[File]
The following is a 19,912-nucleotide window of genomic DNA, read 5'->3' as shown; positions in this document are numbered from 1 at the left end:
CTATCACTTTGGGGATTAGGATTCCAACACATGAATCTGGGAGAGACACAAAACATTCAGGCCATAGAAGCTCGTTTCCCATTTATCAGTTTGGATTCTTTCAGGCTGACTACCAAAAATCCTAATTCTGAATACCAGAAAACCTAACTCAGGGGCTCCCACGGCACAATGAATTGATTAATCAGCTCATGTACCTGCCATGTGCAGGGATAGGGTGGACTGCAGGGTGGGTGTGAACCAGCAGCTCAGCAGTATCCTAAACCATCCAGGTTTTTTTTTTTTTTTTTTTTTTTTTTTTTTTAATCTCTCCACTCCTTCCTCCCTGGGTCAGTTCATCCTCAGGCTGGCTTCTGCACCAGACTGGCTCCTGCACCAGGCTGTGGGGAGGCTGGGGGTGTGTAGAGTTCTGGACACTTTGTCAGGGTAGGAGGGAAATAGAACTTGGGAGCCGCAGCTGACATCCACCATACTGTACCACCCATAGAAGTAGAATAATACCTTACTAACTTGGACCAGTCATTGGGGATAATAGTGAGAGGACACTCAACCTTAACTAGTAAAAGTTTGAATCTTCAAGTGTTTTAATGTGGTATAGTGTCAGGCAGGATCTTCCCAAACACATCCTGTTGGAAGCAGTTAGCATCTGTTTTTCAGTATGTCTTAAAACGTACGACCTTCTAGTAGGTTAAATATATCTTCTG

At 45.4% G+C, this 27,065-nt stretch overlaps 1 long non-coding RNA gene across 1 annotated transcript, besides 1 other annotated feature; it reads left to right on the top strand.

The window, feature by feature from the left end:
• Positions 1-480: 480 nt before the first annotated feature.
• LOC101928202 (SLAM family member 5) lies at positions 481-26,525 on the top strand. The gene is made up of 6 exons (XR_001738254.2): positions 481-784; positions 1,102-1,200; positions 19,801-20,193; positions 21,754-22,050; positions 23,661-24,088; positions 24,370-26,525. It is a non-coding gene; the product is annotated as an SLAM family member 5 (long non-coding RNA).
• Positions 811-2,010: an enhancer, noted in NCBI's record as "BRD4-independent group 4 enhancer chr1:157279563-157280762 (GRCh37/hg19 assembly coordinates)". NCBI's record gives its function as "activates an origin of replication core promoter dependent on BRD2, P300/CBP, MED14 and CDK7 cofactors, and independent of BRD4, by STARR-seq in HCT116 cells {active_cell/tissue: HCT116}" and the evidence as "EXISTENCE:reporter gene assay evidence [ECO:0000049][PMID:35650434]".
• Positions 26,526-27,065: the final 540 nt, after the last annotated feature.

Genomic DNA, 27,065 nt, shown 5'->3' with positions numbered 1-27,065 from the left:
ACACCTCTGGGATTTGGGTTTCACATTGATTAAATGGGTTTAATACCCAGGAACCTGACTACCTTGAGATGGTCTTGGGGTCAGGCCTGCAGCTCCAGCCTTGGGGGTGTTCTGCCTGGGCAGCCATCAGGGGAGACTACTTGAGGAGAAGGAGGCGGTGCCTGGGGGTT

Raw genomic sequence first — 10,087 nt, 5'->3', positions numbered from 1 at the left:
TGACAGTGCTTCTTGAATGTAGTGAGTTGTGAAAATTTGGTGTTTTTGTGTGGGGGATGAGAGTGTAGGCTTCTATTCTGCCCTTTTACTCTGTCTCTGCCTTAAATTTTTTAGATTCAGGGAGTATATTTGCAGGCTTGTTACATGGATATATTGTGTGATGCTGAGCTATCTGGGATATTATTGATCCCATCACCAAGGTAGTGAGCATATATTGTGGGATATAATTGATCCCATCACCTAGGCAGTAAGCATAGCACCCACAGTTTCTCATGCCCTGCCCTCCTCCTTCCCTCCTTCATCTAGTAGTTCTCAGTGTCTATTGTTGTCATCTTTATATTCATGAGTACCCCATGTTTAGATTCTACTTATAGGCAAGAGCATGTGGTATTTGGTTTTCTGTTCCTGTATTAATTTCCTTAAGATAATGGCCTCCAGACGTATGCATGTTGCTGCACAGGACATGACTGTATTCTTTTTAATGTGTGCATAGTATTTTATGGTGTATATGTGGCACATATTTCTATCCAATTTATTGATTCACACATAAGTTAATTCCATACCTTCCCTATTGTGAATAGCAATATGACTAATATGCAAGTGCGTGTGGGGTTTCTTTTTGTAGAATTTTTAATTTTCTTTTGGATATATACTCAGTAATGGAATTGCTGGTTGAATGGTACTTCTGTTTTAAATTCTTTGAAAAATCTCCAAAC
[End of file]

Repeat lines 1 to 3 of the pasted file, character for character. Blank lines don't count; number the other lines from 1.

The following is a 19,912-nucleotide window of genomic DNA, read 5'->3' as shown; positions in this document are numbered from 1 at the left end:
CTATCACTTTGGGGATTAGGATTCCAACACATGAATCTGGGAGAGACACAAAACATTCAGGCCATAGAAGCTCGTTTCCCATTTATCAGTTTGGATTCTTTCAGGCTGACTACCAAAAATCCTAATTCTGAATACCAGAAAACCTAACTCAGGGGCTCCCACGGCACAATGAATTGATTAATCAGCTCATGTACCTGCCATGTGCAGGGATAGGGTGGACTGCAGGGTGGGTGTGAACCAGCAGCTCAGCAGTATCCTAAACCATCCAGGTTTTTTTTTTTTTTTTTTTTTTTTTTTTTTTAATCTCTCCACTCCTTCCTCCCTGGGTCAGTTCATCCTCAGGCTGGCTTCTGCACCAGACTGGCTCCTGCACCAGGCTGTGGGGAGGCTGGGGGTGTGTAGAGTTCTGGACACTTTGTCAGGGTAGGAGGGAAATAGAACTTGGGAGCCGCAGCTGACATCCACCATACTGTACCACCCATAGAAGTAGAATAATACCTTACTAACTTGGACCAGTCATTGGGGATAATAGTGAGAGGACACTCAACCTTAACTAGTAAAAGTTTGAATCTTCAAGTGTTTTAATGTGGTATAGTGTCAGGCAGGATCTTCCCAAACACATCCTGTTGGAAGCAGTTAGCATCTGTTTTTCAGTATGTCTTAAAACGTACGACCTTCTAGTAGGTTAAATATATCTTCTG

At 45.4% G+C, this 27,065-nt stretch overlaps 1 long non-coding RNA gene across 1 annotated transcript, besides 1 other annotated feature; it reads left to right on the top strand.